The MOL is also proposing the addition of respiratory and air sampling requirements to Regulation 833 similar to the protections proposed and consulted on in 2015 for the Designated Substance Regulation which have yet to be adopted. The proposal includes requirements for the selection, use and care of respiratory protection along with related worker training. To this end, the MOL proposes to reference a few sections from two Canadian Standards Association (CSA) standardsCSA Standard Z180.1-13, Compressed Breathing Air and Systems and CSA Standard Z94.4-11, Selection, Use and Care of Respirators.

However, joint health and safety committee members and employers will need access to the standards to help understand and ensure these new respiratory protections are in place. These standards must be purchased from the CSA at a cost in excess of $300. To avoid this cost barrier the Ontario Federation of Labour (OFL) recommends incorporating the specific wording of the CSA standards in the regulation or adding a requirement for employers to make the standards available to workers, JHSC members and other workplace parties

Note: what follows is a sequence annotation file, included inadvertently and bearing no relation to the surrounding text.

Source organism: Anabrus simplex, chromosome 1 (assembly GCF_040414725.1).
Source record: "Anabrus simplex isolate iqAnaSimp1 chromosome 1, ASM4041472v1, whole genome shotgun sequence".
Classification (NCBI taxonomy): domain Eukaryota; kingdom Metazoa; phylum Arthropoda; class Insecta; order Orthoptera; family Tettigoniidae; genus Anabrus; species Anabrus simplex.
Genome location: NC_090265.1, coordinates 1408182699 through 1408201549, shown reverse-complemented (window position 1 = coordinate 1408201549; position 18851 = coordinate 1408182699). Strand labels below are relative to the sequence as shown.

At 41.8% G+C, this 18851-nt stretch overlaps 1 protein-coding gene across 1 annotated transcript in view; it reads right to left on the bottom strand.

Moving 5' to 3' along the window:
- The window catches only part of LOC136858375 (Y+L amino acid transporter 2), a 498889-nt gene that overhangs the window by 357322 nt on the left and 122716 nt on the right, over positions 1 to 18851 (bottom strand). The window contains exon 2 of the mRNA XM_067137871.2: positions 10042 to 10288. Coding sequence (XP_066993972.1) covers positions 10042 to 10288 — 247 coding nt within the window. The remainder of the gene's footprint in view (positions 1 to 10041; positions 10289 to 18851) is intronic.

Proposed new equivalency clause

Further, the MOL is proposing a new equivalency clause for the respiratory and air sampling requirements, suggesting similar to language in Regulation 278/05. This requires protection for workers at least equal to the protection that would be afforded by complying with the new proposed respiratory and air sampling requirements. Many feel JHSC members and worker health and safety representatives will need specific training to ensure they can play an informed role in ensuring equivalent protection for workers is achieved